Friday, October 22, 2021

Ensembles get creative adjusting to COVID restrictions

by Tyler Dawson

This past year has been quite the rollercoaster for the community, country and the world. It seems as though COVID has affected the Plattsburgh area in particular, being a college town.  Students are mostly in hybrid learning formats and the halls have a sense of emptiness. Myers Fine Arts Building— where music would float through the halls and echo throughout the staircases— have seen a drastic change in the past year. The college ensembles, Symphonic Band, Concert Choir, and Gospel Choir at SUNY Plattsburgh have seen quite the change in performance, accessibility and safety. After discussions with each of these ensemble directors, it was clear that there was some struggle from the current situation.

“Last summer was really strange. Nobody knew what the fall would look like,” Daniel Gordon, The director of the Symphonic Band said. “Will we be face to face, no face to face, hybrid? Nobody knew. So I told the class at the beginning of the semester that we were going to have to figure this out together.”

Having discussed the impact of COVID on performing, Gordon said in the first or second week, the directors came up with the idea to do a COVID-related concert.

“Since we were all silenced by music, we decided to perform John Cage’s silent piece 4’33”  Gordon said. “We also did John Cage’s Living Room Music. What a perfect piece! We can’t go anywhere and we can do it with our masks on!”

Gordon said the 4’33” piece was just four minutes and thirty three seconds of silence and the Living Room Music is a piece consisting of just household instruments that they could easily find at home. This semester, the plan for the Symphonic Band is to have a “COVID Concert” as a follow up to their performance last semester. Gordon further explained “It (COVID) totally changed the way we do things and we came up with some really good ideas. I do have to say, I am really proud of the students here.”

The Concert Choir, under the direction of Professor Timothy Morningstar, faced different challenges.

“We prepared one piece and we had rehearsals in 300 with masks,” Morningstar said. “We split one day live and the other on Zoom. On Zoom I would work in sectionals, just sopranos or basses.”

Morningstar spoke of how tedious it was to do the same piece over and over again over the course of the semester. The benefit was that there was a final product which was recorded and streamed with a target at the end of it. Morningstar said that last semester was “reimagined, reenvisioned, and reinvented. Since we found a mechanism that works, we are able to increase the amount of music this semester.” Morningstar finished by saying how students have really stepped up especially music students and engaged. “As professors, we provide the tools and a lot of reimagining. But in my opinion, it is the students who should be applauded because of their commitment. It would be easier for everyone to say ‘I want to stay at home and do it remote’ but our music students are very committed to making music.”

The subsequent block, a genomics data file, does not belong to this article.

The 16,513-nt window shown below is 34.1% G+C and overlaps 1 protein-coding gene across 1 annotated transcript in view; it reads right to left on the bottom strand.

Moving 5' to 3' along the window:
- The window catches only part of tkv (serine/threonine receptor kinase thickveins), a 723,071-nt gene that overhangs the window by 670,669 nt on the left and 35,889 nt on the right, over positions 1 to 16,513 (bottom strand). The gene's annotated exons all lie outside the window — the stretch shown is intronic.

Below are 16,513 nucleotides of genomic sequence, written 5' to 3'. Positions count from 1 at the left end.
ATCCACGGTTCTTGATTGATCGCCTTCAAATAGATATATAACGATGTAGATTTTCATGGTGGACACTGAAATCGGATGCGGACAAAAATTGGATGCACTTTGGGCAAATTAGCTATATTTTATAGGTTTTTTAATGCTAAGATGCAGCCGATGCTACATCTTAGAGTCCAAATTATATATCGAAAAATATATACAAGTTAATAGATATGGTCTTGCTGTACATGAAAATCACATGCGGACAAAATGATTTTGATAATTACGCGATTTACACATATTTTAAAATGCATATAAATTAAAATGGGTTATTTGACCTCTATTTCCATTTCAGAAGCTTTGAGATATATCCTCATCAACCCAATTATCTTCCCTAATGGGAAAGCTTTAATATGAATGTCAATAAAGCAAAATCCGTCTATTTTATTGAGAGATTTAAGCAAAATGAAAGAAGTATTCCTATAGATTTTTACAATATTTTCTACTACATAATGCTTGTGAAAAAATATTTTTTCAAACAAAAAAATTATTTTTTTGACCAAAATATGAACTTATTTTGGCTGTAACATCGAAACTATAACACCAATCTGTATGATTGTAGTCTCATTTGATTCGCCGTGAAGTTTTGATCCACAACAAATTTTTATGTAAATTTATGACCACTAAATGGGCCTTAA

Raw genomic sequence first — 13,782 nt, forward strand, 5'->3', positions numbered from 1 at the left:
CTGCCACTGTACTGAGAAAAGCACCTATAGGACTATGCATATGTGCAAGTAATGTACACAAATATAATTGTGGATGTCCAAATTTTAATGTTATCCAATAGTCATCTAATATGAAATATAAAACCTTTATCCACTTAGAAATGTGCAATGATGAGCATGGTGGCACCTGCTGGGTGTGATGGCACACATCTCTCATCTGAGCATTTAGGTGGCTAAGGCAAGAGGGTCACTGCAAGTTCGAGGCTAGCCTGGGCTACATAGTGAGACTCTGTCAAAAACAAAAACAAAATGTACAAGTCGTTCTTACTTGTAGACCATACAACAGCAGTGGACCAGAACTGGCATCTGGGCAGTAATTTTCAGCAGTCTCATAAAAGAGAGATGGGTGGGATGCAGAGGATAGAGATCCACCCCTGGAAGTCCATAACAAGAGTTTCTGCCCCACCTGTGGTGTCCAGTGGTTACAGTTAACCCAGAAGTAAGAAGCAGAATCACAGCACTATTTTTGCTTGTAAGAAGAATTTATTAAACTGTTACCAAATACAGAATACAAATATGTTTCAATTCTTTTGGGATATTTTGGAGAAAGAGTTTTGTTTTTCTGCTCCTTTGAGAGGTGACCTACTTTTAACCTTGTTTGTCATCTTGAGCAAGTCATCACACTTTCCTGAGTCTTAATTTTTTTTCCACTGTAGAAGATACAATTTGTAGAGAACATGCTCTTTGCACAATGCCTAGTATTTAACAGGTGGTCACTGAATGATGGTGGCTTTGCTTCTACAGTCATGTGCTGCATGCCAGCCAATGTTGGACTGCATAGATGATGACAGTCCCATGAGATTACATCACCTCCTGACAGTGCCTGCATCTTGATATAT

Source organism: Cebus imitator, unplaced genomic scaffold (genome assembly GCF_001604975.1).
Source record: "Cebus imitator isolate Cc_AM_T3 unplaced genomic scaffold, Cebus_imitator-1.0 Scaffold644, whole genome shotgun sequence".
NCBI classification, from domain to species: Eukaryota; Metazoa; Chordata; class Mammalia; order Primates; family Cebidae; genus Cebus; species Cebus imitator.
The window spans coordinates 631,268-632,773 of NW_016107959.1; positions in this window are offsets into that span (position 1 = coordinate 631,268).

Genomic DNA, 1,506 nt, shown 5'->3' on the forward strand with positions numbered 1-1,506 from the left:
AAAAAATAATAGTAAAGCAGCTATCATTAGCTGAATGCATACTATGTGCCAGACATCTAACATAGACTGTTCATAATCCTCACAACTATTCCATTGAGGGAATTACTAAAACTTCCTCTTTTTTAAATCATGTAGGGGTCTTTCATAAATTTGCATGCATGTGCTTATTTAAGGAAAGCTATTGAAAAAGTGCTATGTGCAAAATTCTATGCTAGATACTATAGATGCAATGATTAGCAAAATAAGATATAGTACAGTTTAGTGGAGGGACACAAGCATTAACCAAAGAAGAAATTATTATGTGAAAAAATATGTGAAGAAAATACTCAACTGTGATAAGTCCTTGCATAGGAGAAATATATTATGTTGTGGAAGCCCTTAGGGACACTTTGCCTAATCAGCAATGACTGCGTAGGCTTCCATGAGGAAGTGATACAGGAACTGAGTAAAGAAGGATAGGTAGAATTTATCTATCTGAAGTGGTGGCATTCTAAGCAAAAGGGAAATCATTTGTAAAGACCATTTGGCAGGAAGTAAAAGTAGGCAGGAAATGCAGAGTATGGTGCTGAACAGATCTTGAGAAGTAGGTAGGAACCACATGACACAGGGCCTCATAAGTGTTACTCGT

Concert Choir isn’t the only choir on campus. In fact, the Gospel Choir consists of the most members between the community and students. Doctor Dexter Criss, director of the SUNY Plattsburgh Gospel Choir, says that “it has been a slippery slope for all of the arts and performing groups, even before COVID.” Criss said how gut-wrenching it was to say to his choir members that he might not see them again in class. The Gospel Choir started back in the fall in which it was split into two pods. The first section was the students and the second was the community members. “In its heyday, we would have 100 members in the choir and that would be about 80 students. As of right now, we have 20 students in the students pod and roughly 25 community members.” Criss said most of the community members in the choir including himself have been vaccinated and that the choir is face to face as of right now. “I can’t remember the last time I faced a person singing with a mask off,” Criss said.

The impact of the pandemic has been hard on the community. Whether it is gathering for an ensemble, going to class, or eating, the coronavirus has taken a toll on everyone. With vaccines rolling out, we would like to think the end is near. The community is hopeful that soon, the pandemic will be over and normalcy can be restored.

 

 

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